Generating an Org Link to a Web Page

Recently, I was rereading Vivek Haldar’s post on the seven levels of Emacs proficiency and suddenly realized that I’d regressed in one aspect of my Emacs skills. Haldar says

Up until now, you probably had one large Emacs window plus many other
shell windows spread out on your screen. Also, if you are a typical
developer, you often had to cut and paste text between those windows.
And that was a major road bump, because you had to use the mouse to
select text in an xterm.

I thought I’d long since stopped committing that sin but my epiphany upon rereading Haldar’s post was that I was still guilty of it in one important case: grabbing links to Web pages. Almost all my blog posts link to at least one Web page and often several. I generated those links in exactly the way that Haldar deprecates: change focus to the Web page, cut the URL from the title bar, switch back to Emacs, paste the URL into the Org link. Clearly, I needed a better method; something that would allow me to grab the URL of the currently displayed browser page and turn it into a link in my Org buffer without leaving Emacs.

The org-mac-link package almost does what I needed but it fills in the link description with the Web page title, which was not what I wanted. So I looked at the org-mac-link code and Kris Jenkins’ excellent video on using AppleScript to play Spotify tracks from Emacs and put together a bit of Elisp that does just what I want:

(defun jcs-get-link (link)
  "Retrieve URL from current Safari page and prompt for description.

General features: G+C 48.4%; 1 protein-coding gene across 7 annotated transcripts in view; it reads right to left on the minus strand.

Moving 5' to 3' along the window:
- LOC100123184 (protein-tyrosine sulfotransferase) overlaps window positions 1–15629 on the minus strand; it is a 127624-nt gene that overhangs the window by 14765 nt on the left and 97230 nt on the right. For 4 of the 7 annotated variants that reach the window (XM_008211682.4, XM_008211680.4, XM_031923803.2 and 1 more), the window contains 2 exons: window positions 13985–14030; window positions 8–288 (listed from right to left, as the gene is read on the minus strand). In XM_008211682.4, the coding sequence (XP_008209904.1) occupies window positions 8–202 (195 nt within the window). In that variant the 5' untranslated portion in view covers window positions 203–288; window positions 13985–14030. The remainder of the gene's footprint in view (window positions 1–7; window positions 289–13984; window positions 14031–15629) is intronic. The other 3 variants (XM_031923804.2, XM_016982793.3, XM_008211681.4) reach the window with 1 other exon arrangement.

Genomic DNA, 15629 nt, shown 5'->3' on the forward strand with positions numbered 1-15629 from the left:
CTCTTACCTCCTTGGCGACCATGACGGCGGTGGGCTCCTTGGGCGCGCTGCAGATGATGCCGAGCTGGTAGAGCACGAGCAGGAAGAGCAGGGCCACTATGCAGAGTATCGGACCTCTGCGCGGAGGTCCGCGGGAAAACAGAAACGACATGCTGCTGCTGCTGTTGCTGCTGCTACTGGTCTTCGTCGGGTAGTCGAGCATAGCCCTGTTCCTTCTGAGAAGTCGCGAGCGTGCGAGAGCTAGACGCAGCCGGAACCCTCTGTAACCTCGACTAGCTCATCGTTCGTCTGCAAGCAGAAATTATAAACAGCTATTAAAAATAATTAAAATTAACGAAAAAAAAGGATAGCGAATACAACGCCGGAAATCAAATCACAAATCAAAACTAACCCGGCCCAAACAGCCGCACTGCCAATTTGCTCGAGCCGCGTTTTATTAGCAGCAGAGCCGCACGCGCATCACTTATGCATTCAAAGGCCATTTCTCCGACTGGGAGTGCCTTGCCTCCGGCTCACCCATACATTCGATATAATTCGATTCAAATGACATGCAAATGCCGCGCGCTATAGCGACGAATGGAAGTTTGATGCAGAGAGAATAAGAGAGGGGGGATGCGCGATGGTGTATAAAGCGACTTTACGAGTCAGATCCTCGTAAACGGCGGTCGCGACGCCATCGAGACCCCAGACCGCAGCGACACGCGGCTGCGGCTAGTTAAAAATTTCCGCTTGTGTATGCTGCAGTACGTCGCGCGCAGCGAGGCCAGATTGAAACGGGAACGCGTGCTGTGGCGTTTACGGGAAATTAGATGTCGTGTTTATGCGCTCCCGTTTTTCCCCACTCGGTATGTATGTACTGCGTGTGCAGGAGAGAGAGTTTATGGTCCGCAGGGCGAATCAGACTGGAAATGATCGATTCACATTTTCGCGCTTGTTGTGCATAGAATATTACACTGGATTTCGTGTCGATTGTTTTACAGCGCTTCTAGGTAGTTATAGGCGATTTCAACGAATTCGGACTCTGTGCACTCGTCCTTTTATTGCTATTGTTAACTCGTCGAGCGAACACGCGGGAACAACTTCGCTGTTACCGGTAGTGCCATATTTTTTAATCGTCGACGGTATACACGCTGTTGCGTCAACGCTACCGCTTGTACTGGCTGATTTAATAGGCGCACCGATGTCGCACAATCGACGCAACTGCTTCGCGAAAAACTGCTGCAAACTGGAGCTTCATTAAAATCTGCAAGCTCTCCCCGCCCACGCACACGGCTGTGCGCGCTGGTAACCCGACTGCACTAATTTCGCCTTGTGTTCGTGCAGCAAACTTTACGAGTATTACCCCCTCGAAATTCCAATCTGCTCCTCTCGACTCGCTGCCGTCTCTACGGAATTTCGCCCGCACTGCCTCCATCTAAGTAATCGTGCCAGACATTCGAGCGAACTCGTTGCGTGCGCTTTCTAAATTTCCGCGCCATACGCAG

Insert an Org link at point."
  (interactive "sLink Description: ")
  (let ((result (shell-command-to-string
                 "osascript -e 'tell application \"Safari\" to return URL of document 1'")))
    (insert (format "[[%s][%s]]" (org-trim result) link))))

Of course, this works only on OS X but that’s OK for me because I write all my blog posts on one of my Macs. Doubtless other operating systems have a way to do the same thing1. You could, for example, find a way of doing this in Python and then call Python instead of AppleScript to retrieve the URL. If your main OS is Linux or Windows and this interests you, leave a comment for others if you find a way of doing it in your environment.



A quick check suggests that org-protocol may be a good place to look but I haven’t researched this in any detail.

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Bastien Guerry on Org Mode

Here’s a video by Bastien Guerry in which he talks about Emacs and Org Mode. Guerry, of course, is the maintainer of Org Mode and an interesting guy. Here at Irreal, we’ve mentioned him several times.

Guerry begins by demonstrating naked Emacs, his preferred configuration for how Emacs appears on the screen. Afterwards, he talks a bit about the features of Org Mode and the power it provides. If you’re already an experienced Org user, most of this will be familiar; if you’re a n00b or curious about Org, this video will give you a bit of a taste. The video is just under 27 minutes so plan accordingly.